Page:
What search engine are you using?I found this and lots more info with a couple of mouse clicks on google.http://www.lansingheritage.org/html/jbl/specs/home-speakers/1993-k2-s5500.htm
I meant not the technical info, but reviews, opinions, discussions etc.
These are favorites of the Japanese market. They love JBL. The most current version is the 6600, Everest. The Kimber room at RMAF 2009 had these monsters. You need to build a special room to house these. The most puzzling part of these large speakers is that the Japanese market eats them up but room size in Japan is very small, you figure.
The reason is that the bass only goes to about 33hz. therefore not overpowering the smaller rooms. At RMAF, the 9900 K2's in the trailer sounded MUCH better than the Everests in the main building. In fact, I almost bought the 9900's, which have yet to make it to the JBL website, for some reason.
I've noticed on Agon that some people are pretty "proud" of their 20 yr-old JBLs trying to get 3 and 4 times what they originally cost- they have remained unsold for quite a while now. Guess they really don't want to sell them....
Well, the 35 Hz response of 5500's is what's puzzling me. Since I have a rather big room and want my speakers to have a really big and low bass. Currently I'm having JBL L150s and while they are far from the greatest speaker JBL ever made I simply love the power of their bass and the stunning realism which they give to the drums sound. That's what makes you addictive to JBL sound and frankly I don't want JBL speakers which doesn't have that kick-ass bass.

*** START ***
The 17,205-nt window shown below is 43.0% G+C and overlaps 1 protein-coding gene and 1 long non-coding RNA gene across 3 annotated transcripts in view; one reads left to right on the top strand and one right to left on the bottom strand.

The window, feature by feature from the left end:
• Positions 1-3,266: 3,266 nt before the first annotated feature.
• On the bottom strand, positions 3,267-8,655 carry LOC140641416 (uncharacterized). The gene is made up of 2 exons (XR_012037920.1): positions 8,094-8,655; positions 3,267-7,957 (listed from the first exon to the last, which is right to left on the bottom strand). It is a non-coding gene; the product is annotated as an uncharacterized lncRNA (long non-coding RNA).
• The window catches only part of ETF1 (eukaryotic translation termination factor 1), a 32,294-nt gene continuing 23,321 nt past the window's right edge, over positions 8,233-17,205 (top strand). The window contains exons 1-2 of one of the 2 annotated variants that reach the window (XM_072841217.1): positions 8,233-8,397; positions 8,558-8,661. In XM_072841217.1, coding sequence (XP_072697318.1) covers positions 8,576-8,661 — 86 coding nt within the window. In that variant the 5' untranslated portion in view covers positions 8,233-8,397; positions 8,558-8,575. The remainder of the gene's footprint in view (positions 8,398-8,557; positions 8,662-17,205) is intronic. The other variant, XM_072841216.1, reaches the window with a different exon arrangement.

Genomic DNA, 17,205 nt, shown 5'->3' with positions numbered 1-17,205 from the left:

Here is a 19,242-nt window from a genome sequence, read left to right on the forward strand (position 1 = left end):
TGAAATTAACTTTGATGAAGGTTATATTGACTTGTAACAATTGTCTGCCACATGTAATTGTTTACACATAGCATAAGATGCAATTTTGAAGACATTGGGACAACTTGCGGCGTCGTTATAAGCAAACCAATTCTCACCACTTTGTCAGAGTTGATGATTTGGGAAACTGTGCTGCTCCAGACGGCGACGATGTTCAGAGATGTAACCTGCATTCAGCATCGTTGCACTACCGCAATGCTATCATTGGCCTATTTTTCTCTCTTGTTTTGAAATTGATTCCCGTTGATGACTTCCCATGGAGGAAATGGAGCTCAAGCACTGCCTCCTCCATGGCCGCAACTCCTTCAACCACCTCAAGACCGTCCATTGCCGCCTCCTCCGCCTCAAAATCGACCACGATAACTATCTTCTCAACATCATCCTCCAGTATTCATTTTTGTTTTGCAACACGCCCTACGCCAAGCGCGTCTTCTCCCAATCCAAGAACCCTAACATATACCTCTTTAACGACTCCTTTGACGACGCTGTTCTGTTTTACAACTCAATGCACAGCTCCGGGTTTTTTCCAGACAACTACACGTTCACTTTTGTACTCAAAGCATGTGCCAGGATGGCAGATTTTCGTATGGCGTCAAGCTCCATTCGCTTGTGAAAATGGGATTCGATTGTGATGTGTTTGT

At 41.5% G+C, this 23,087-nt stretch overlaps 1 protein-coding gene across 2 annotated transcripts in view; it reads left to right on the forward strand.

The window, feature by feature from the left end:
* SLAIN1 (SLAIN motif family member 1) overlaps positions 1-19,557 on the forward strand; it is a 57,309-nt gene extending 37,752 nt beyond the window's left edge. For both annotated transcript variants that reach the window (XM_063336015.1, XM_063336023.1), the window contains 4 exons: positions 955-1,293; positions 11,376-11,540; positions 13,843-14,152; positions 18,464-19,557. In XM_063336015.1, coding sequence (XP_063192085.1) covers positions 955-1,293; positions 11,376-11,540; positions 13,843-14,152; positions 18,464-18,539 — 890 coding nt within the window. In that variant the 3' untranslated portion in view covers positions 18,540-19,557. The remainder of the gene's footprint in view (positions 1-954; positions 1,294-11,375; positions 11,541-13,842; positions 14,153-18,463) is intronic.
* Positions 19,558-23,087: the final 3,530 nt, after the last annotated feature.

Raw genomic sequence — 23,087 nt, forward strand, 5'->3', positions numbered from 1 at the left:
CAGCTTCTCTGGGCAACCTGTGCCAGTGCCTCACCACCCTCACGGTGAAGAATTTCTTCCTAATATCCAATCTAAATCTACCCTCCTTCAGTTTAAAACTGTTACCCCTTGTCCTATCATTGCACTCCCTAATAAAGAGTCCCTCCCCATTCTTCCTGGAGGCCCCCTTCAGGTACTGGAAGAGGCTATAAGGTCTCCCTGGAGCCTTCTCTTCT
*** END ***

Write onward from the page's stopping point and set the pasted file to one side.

I'm in the market for a big floorstanders and the local guy sells them for a decent price.
Anton,Why don't you go and hear them for yourself?
Buc,I read an article about this a few weeks ago.They use flea powered SET amps and place the listening seat between the speakers that are orientated directly at each other,kinda like giant headphones I guess.I can't see how you can get much enjoyment out of that configuration,but,to each his own.
Antonkk- The story I got from the Harmon Kardon people at RMAF was that if they made the bass go lower, it would lower the speaker "efficiency" and sound disjointed from the rest of the horns. Not sure that I buy it, but that was their story and I'm pretty sure they're sticking to it...